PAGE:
The Town’s funeral conductor, Pastor Goodman, finished the tearful service; ending with a beautiful prayer. In his pocket he had a trophy from his victim, her necklace. “It will look pretty along with the others.”

  14. My best friend and I sat in a booth at McDonald’s. We scarfed down our cheeseburgers and fries. Neither one of us spoke. A tall boy passed by the window.

    “Did you see him?” Sydney asked, wiping her mouth with a napkin.

    “You mean Troy?” I replied.

    “How do you know him?” Sydney finished the last bite of her burger.

    “He’s in my English class.”

    Sydney smiled.

    “Hey, Eliza, how are you?” Troy said, walking up to our booth.

    “I’m great. This is my friend Sydney.”

    Troy looked at her. “Nice to meet you.”

    Sydney couldn’t get a word out.

  15. My best friend was someone I thought was trustworthy. Someone I thought I could trust above all others. Something I thought had my back. I was mistaken.

    I’m ashamed to say that I trusted her for years, I didn’t see all the little things that she did. I suppose she was very clever.

    For the entire time, we had been friends, she had been lying, cheating, stealing and using our friendship against me.

    The last time I saw my so called best friend was when she was sentenced for her part in the attempted robbery of a branch of McDonald’s.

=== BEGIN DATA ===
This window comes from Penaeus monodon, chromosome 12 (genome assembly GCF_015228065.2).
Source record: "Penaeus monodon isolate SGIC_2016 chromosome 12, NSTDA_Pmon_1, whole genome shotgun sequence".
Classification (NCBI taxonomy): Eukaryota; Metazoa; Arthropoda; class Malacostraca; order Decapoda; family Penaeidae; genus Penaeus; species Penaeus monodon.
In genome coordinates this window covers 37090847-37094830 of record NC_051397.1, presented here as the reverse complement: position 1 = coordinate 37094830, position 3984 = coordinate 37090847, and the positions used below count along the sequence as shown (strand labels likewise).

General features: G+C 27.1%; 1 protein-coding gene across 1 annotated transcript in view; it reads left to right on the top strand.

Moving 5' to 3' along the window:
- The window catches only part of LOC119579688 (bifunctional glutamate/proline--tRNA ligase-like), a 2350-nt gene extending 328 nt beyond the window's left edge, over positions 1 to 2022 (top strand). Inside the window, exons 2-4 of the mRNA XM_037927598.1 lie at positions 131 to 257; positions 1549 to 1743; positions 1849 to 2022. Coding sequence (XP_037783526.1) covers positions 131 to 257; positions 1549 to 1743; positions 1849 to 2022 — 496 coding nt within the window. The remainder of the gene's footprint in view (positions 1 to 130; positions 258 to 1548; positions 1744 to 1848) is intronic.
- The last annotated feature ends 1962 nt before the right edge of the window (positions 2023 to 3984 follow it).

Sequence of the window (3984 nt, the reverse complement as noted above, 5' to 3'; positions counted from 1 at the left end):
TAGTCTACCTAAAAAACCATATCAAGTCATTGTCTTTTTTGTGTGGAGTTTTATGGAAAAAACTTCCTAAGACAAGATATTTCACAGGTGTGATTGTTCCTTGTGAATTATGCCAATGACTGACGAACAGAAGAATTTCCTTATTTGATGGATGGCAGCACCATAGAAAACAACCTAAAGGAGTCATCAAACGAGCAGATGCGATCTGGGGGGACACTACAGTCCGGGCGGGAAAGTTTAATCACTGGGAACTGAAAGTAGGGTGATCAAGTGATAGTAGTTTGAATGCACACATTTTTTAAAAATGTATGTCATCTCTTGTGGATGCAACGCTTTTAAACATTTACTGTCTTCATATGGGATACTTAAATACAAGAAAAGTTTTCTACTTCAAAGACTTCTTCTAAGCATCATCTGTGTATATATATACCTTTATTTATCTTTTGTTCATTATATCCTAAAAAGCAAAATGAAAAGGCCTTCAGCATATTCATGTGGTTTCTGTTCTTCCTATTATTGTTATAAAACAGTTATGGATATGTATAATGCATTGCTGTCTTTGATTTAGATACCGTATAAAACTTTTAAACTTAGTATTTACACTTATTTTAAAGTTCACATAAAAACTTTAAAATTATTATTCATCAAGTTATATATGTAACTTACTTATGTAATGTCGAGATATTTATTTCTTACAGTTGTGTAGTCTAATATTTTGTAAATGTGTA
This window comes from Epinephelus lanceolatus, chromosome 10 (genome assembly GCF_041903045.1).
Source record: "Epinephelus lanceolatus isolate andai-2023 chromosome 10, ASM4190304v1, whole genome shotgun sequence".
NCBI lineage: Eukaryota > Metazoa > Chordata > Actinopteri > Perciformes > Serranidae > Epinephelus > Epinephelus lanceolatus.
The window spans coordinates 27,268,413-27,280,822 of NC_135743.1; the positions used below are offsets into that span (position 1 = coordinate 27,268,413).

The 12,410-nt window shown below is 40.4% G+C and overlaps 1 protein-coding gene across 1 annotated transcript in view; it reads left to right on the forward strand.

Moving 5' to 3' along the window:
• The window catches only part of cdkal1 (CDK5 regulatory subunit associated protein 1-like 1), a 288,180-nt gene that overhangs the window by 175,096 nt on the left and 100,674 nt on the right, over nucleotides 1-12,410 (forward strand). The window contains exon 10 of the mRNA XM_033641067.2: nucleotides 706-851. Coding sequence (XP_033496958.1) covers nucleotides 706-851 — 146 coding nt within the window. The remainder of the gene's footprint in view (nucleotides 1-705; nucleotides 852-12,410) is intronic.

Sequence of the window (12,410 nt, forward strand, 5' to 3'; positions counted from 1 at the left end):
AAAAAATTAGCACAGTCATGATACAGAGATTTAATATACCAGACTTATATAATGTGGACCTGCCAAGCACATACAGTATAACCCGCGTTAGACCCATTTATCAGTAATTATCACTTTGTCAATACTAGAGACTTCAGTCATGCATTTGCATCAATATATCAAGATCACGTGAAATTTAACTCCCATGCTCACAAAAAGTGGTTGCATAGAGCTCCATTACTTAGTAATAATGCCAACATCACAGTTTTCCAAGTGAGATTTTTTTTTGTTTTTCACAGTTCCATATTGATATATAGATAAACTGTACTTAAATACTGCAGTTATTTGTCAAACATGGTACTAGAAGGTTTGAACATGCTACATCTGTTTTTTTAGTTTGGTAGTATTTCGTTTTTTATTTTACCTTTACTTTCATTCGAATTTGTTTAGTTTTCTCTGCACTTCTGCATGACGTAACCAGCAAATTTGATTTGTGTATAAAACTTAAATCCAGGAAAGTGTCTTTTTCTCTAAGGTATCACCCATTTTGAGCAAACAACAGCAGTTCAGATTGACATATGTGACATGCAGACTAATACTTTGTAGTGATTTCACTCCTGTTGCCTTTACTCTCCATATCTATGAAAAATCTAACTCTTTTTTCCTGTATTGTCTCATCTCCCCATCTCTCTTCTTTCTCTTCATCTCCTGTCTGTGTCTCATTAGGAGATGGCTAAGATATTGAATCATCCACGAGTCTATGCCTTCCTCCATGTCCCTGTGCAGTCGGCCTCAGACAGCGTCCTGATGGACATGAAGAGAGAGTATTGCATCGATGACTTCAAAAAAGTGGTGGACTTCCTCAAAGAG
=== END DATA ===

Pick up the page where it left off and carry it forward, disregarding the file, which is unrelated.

16. After no contact for 15 years, my sister called me three months ago from a McDonalds to say she was married to an abusive man and had to get away. Thinking that she was trustworthy, I immediately sent a bus ticket and money to get her across the states. “My best friend is back,” I’d thought.

    I opened my home and wallet to make sure she felt safe and secure. She needed excuses for her behavior; I became her “devil.” Sister, wallet, and house are gone. I spend my days staring at the tiled ceiling at the state mental hospital.

  17. No one knew how quickly things were to change for Kara after ordering her happy meal. Only the psychotic cashier at McDonalds knew. He’d been watching for just her type.

    Kara and her best friend slid into a booth to eat. They laughed, he watched – ironically, everyone thought he was trustworthy. He watched as the best friend left for the restroom. Now was his chance.

    Kara had noticed the odd cashier earlier. Currently, he offered her a coupon for a free cone. Hesitantly, she decided follow him back to the counter. As they reached it, he quickly absconded with her.

  18. At five minutes to seven, I change my outfit for the fourth time and consider cancelling the blind date.

    I had reluctantly gone along with Blake’s plan to set me up, because I had nothing to lose. My last date, took me to McDonald’s.

    Blake is the most loyal and trustworthy friend I have and he wears I will love this guy.

    I nervously bit my lip and glance at the clock as the hour hand lands on the seven. There is a knock. I open the door to see my best friend, Blake, with flowers and a nervous grin.